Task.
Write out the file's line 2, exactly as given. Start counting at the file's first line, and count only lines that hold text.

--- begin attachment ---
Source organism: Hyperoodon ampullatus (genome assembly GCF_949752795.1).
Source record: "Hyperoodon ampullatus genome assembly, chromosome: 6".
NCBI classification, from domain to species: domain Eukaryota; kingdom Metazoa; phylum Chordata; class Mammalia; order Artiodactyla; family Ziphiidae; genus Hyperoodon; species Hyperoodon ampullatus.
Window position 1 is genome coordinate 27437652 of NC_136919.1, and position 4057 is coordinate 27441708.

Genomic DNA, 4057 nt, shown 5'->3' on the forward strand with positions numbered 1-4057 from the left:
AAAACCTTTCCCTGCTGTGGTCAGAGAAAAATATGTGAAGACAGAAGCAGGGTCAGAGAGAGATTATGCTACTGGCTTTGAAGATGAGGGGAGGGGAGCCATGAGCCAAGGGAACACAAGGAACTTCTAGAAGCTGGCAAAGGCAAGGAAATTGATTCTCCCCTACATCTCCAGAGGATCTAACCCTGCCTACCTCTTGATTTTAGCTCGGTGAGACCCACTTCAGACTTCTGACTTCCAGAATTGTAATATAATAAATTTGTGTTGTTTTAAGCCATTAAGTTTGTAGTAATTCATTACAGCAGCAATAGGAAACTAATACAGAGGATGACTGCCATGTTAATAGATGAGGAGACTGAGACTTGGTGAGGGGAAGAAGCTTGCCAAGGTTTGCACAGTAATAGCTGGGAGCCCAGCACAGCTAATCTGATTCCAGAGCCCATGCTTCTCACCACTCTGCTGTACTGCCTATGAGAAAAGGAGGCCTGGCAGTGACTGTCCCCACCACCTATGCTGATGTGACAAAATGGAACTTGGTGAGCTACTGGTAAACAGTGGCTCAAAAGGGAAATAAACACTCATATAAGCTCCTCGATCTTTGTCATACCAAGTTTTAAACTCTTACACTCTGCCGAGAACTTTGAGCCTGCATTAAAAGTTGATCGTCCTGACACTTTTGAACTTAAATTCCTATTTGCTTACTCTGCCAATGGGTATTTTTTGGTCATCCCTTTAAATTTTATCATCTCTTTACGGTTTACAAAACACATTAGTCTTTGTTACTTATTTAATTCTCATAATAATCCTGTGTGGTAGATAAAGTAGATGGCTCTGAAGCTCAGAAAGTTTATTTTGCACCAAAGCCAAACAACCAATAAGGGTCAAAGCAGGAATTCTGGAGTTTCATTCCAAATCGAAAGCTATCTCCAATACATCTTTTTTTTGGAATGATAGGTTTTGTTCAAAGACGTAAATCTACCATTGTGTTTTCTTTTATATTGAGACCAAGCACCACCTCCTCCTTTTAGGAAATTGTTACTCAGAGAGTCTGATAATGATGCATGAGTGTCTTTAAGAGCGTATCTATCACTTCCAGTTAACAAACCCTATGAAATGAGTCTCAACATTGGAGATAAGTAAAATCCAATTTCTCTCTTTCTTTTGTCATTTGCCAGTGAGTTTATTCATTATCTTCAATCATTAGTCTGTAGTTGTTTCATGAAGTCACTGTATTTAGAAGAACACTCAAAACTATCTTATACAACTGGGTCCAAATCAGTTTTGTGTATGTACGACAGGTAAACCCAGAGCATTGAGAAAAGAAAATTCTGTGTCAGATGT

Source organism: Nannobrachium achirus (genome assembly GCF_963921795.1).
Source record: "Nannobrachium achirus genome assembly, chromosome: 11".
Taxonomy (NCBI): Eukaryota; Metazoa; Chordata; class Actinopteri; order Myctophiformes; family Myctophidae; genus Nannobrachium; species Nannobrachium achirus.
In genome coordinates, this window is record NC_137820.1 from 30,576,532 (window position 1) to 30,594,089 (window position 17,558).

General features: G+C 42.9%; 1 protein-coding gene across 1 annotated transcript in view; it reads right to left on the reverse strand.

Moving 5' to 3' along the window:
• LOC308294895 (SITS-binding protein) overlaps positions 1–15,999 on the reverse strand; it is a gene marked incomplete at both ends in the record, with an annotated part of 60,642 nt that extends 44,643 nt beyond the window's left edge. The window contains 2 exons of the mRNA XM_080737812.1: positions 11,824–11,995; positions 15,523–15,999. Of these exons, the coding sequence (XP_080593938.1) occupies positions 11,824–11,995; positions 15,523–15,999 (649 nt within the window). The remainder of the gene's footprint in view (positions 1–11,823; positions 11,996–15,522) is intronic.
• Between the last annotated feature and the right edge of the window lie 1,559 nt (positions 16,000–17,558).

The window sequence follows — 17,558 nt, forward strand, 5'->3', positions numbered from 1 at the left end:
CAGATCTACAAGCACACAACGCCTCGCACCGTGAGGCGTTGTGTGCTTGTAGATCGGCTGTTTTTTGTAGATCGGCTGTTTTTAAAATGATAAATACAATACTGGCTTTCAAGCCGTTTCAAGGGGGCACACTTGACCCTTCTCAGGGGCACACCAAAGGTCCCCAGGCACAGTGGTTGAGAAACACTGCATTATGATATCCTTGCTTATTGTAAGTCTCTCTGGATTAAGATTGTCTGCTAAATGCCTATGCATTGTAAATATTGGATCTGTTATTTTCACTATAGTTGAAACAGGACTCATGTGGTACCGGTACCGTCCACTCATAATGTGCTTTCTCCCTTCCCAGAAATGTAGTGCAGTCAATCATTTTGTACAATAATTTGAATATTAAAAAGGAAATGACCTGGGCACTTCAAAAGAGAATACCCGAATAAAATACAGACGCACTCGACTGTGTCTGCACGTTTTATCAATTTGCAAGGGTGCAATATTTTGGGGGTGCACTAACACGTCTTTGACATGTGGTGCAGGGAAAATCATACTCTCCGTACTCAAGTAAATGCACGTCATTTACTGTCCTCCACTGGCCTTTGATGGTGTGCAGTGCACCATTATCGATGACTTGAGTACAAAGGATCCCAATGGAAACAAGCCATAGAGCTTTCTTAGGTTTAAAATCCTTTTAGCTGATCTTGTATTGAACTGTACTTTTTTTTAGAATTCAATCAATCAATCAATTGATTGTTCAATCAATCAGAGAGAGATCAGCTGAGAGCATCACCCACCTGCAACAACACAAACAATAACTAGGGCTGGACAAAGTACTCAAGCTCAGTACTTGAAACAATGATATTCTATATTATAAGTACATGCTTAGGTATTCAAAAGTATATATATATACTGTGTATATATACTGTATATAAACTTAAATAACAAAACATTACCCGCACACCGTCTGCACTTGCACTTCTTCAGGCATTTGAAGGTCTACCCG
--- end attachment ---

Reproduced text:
Source record: "Hyperoodon ampullatus genome assembly, chromosome: 6".